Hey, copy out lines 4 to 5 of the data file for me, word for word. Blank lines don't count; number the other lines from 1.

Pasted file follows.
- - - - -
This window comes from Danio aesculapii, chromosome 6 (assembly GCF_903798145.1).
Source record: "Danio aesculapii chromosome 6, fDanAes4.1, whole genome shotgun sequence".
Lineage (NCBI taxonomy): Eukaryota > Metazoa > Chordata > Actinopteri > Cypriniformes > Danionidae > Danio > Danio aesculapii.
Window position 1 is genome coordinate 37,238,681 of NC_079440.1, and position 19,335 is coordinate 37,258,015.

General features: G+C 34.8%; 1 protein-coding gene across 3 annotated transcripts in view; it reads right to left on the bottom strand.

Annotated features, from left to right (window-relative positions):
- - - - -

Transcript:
Window position 1 is genome coordinate 37,238,681 of NC_079440.1, and position 19,335 is coordinate 37,258,015.

General features: G+C 34.8%; 1 protein-coding gene across 3 annotated transcripts in view; it reads right to left on the bottom strand.